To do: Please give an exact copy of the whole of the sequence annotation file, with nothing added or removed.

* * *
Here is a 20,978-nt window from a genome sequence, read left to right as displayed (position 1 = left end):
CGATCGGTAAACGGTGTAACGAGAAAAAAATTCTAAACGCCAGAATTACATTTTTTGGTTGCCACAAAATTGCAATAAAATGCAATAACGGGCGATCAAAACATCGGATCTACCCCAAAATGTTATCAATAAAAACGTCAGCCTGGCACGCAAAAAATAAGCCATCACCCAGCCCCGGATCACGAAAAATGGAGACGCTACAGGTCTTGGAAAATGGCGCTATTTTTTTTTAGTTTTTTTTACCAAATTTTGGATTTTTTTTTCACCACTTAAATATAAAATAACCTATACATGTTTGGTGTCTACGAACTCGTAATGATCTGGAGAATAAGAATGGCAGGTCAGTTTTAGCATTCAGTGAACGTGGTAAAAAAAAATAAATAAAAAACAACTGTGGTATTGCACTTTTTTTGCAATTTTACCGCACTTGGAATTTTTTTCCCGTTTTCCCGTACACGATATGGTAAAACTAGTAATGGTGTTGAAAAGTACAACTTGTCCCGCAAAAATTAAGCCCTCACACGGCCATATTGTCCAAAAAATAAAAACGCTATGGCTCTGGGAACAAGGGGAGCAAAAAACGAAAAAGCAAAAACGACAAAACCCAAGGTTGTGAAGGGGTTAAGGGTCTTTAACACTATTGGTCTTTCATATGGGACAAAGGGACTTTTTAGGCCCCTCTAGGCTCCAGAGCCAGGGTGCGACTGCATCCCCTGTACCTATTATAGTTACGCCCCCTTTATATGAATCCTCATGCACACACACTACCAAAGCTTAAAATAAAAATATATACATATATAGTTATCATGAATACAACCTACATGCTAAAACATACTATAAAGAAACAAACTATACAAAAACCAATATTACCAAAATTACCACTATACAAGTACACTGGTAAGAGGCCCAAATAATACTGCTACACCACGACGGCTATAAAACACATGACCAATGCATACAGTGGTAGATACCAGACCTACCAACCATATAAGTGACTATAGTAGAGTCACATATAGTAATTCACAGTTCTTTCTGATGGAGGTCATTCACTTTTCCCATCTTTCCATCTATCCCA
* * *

Here is a 20,978-nt window from a genome sequence, read left to right as displayed (position 1 = left end):
CGATCGGTAAACGGTGTAACGAGAAAAAAATTCTAAACGCCAGAATTACATTTTTTGGTTGCCACAAAATTGCAATAAAATGCAATAACGGGCGATCAAAACATCGGATCTACCCCAAAATGTTATCAATAAAAACGTCAGCCTGGCACGCAAAAAATAAGCCATCACCCAGCCCCGGATCACGAAAAATGGAGACGCTACAGGTCTTGGAAAATGGCGCTATTTTTTTTTAGTTTTTTTTACCAAATTTTGGATTTTTTTTTCACCACTTAAATATAAAATAACCTATACATGTTTGGTGTCTACGAACTCGTAATGATCTGGAGAATAAGAATGGCAGGTCAGTTTTAGCATTCAGTGAACGTGGTAAAAAAAAATAAATAAAAAACAACTGTGGTATTGCACTTTTTTTGCAATTTTACCGCACTTGGAATTTTTTTCCCGTTTTCCCGTACACGATATGGTAAAACTAGTAATGGTGTTGAAAAGTACAACTTGTCCCGCAAAAATTAAGCCCTCACACGGCCATATTGTCCAAAAAATAAAAACGCTATGGCTCTGGGAACAAGGGGAGCAAAAAACGAAAAAGCAAAAACGACAAAACCCAAGGTTGTGAAGGGGTTAAGGGTCTTTAACACTATTGGTCTTTCATATGGGACAAAGGGACTTTTTAGGCCCCTCTAGGCTCCAGAGCCAGGGTGCGACTGCATCCCCTGTACCTATTATAGTTACGCCCCCTTTATATGAATCCTCATGCACACACACTACCAAAGCTTAAAATAAAAATATATACATATATAGTTATCATGAATACAACCTACATGCTAAAACATACTATAAAGAAACAAACTATACAAAAACCAATATTACCAAAATTACCACTATACAAGTACACTGGTAAGAGGCCCAAATAATACTGCTACACCACGACGGCTATAAAACACATGACCAATGCATACAGTGGTAGATACCAGACCTACCAACCATATAAGTGACTATAGTAGAGTCACATATAGTAATTCACAGTTCTTTCTGATGGAGGTCATTCACTTTTCCCATCTTTCCATCTATCCCA